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Large Qianlong Famille Rose Teapot #6042

A very large and rare Chinese export porcelain teapot in the form of a classic wine pot with a molded and ribbed octagonal form body and conforming cover, decorated in famille rose enamels with a flowering branch on each panel of the pot’s body, a rare design we have not seen before, and with a wonderfully detailed dragon’s head spout and foo lion finial. The dramatic size almost suggests a punch pot. In very good condition with only the end of the lion’s tail missing, otherwise, a great form and bearing an old Elinor Gordon collection sticker, as well as her price tag of $5,950.00.  8 1/2″ tall x 9 1/4″ wide. Circa 1750.  $2200.







#4780 Wonderful Van Tets Dutch Armorial Soup Plate

One of the better known armorial services for the Dutch market, this truly inventive and elaborate design combines the arms of Arnoldus Adrianus van Tets (1738-1792) and Wilhemina Jacoba Hartingh (1750-1813) and was ordered to celebrate their marriage in Batavia in 1767. Arnoldus spent thirteen years in the service of the East India Company returning home to the Netherlands. in 1770. Fully discussed and illustrated in Kroes’ Chinese Armorial Porcelain for the Dutch Market, page 347-348. Our example also bears a collection sticker of Elinor Gordon who once owned a large part of this service. Measuring 9 1/2″ in diameter, and in very good condition. Circa 1767.





Famille Rose Ruby Soups #4104

Pair of Chinese export Yongzheng period ruby ground soup dishes with a central design of an exotic bird perched on a branch, rendered as a scene on a scroll unfurled in reserve against the red ground, all within rims scattered with prunus branches.  The ruby background is much sought after by collectors as it was a painstaking procedure to procure an even ground color through the firing process. Measuring 9″ in diameter.  Circa 1730.






Fine American/Philadelphia Market ‘Quaker and Cow” Tea Bowl #7253 sold

A very finely rendered example of ‘The Quaker and Cow’ pattern painted here en grisaille so meticulously that one would think it a transfer print, this charming Chinese export porcelain tea bowl was made for the American market, several services of this pattern with a history of descent in Philadelphia families, the design purportedly originating from an original watercolor by Mary Hollingsworth-Morris. Measuring 3 1/2″ in diameter and in very good condition. Illustrated in Schiffer’s China for America, pages 172-173. Circa 1810.





Kangxi Pair of Lotus Form Dishes #6035B

Along with Item #6035A, we offer here a second pair of fine Kangxi period Chinese export porcelain lotus form plates decorated in underglaze blue and centered with flowering peony, chrysanthemums, crickets and butterflies, the flora and fauna motif continuing on the border, each lotus petal a panel filled with a profusion of blossoms, birds, insects and Mandarin ducks, the rim edged with a cafe-au-lait glaze, popular with the Dutch market of the period. Very good condition, measuring 9″ across and dating to circa 1690.        $1,450.00 each.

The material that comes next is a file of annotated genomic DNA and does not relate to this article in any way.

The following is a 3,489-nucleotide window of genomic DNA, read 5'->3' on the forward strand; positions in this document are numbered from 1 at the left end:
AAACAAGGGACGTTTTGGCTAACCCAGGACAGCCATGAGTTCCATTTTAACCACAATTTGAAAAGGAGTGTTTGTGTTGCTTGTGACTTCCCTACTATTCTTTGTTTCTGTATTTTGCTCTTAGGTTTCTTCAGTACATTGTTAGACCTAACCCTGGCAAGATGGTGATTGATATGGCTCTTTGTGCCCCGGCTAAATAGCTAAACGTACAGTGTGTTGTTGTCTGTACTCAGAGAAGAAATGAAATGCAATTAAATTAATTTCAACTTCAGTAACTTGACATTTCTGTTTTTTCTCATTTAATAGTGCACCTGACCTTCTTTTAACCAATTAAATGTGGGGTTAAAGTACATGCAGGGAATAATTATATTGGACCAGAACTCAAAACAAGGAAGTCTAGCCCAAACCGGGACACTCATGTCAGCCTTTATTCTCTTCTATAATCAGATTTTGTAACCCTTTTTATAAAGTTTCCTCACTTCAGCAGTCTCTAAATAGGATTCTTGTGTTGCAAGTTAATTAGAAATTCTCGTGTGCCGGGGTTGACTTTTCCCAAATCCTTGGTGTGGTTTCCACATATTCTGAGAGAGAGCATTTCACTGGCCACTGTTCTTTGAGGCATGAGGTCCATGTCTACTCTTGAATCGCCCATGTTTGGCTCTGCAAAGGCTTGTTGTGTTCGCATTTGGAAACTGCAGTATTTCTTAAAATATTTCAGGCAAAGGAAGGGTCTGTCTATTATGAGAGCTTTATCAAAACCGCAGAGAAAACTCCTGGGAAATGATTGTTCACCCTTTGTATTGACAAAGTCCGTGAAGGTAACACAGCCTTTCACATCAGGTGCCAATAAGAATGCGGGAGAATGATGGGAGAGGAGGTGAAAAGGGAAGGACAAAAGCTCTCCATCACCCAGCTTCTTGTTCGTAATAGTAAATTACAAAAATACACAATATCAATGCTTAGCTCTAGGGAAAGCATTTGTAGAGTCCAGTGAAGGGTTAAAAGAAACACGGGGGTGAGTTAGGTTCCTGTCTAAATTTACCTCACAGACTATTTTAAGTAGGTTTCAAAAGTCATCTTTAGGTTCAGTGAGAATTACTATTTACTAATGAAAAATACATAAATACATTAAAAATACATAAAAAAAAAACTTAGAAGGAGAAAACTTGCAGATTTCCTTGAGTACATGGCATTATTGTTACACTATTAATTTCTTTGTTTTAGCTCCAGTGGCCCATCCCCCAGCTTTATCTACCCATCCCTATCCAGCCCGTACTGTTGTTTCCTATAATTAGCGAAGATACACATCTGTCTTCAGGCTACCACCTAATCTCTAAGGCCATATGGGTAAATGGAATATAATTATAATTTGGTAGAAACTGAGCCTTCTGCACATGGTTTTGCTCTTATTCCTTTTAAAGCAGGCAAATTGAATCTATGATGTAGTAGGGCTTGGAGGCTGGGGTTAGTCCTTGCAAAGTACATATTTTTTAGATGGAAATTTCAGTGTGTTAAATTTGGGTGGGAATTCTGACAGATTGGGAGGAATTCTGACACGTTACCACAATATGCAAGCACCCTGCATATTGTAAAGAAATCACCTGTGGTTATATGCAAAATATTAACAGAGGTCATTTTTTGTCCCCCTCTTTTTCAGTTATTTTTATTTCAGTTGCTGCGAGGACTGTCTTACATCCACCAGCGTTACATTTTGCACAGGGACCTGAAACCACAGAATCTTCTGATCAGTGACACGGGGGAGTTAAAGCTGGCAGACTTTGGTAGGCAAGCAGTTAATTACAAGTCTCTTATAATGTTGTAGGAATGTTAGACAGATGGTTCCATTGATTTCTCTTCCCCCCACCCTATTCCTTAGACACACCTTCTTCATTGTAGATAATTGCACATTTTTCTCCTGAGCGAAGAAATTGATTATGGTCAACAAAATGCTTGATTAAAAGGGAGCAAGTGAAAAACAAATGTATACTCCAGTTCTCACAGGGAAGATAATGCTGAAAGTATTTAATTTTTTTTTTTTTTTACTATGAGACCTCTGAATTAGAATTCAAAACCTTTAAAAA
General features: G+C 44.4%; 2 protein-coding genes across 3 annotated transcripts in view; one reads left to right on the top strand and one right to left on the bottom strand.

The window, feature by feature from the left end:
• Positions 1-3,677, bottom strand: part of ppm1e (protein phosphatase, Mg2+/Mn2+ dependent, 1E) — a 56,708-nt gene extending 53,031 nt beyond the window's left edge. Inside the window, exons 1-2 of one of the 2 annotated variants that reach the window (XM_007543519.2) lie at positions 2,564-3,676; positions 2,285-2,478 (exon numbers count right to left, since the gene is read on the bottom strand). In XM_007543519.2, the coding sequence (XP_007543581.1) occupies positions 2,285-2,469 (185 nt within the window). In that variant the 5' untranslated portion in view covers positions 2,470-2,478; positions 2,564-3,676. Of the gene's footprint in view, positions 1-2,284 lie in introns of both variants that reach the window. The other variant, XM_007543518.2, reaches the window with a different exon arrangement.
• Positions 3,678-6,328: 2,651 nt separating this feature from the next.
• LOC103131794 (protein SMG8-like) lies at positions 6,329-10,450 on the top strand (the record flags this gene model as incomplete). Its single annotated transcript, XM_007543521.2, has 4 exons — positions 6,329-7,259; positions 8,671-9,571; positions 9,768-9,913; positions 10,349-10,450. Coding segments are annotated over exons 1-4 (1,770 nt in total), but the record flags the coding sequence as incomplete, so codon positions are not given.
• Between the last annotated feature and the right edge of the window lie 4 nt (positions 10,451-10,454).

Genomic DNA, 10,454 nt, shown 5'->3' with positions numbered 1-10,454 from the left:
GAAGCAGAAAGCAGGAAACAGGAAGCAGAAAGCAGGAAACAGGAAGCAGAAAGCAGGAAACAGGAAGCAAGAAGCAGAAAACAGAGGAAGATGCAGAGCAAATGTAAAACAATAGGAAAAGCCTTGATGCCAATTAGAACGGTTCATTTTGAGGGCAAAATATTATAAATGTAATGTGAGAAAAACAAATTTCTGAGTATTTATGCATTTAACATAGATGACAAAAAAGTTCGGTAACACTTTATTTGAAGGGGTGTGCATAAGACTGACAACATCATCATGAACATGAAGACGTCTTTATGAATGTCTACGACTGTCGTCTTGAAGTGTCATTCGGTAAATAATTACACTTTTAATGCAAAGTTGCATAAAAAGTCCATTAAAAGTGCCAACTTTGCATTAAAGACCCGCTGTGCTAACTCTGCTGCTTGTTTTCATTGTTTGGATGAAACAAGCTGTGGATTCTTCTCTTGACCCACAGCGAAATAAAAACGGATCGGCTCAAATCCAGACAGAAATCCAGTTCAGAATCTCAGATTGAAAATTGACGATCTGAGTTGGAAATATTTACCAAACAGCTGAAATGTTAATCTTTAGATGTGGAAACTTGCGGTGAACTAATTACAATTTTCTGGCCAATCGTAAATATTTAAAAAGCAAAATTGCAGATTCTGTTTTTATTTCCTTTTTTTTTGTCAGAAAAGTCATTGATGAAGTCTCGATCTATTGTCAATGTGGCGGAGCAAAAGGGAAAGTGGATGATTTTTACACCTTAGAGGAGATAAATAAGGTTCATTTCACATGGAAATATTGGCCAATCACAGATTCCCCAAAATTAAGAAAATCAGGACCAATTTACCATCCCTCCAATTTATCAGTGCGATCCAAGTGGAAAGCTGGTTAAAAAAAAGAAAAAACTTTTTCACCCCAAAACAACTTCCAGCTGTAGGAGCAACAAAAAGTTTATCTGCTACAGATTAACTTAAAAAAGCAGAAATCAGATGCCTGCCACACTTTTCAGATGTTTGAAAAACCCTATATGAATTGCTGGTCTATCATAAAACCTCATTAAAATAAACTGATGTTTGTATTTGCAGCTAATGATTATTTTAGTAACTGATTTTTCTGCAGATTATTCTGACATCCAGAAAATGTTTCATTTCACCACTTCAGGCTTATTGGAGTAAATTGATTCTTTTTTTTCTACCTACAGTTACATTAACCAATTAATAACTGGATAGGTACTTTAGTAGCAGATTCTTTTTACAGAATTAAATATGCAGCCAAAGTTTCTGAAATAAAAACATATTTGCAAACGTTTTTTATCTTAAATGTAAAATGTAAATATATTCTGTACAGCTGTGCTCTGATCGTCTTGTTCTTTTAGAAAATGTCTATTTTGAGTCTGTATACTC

Pronk Pattern in Chinese Imari #3524

Pronk Pattern Parasol Plate

Qianlong plate designed by V.O.C. appointed artist Cornelis Pronk (1691-1759) and first sent to China for production in 1734. It is the first of Pronk’s four known designs. In this case the design has been executed in the Chinese imari porcelain. While the subject matter of this plate is Asian in style, it is also distinctly European. Even two of the birds and the bullrushes are European.


Fine Yongzheng Period Armorial Plate #6066 SOLD

An especially beautiful, early Yongzheng period armorial plate, made for the Anglo-Indian market as it bears the ARMS OF  STACKHOUSE, almost certainly made for John Stackhouse, Governor and President of Bengal (1732-1739) and who is buried in St. John’s Church, Calcutta.  The plate is centered with a flamboyant central arms rendered in the newly developed famille rose enamels, encircled within a lavishly detailed, gilded foliate cavetto border and with an outer rim of gilded peonies, all finished with a further gilded scrolling foliate edge. Outstanding painting and quality, in good condition with only small reverse chips filled and a short hairline consolidated. To make the piece even more interesting, it is said that the service was later used as payment of a gambling debt between the Prince Regent and the royal saddler David Pollock. Illustrated and discussed in Howard’s Chinese Armorial Porcelain, Vol. I, page 223.






Fine Qianlong Period Mandarin Vases #7211c

Two lovely Chinese export porcelain baluster form covered vases, each decorated with charming boating scenes within gilded cartouches against an iron red fish scale ground. Thinly potted and very well hand-painted, measuring approximately 9″ tall, one slightly taller than the other. Each with lines sealed. Circa 1770.   $1150.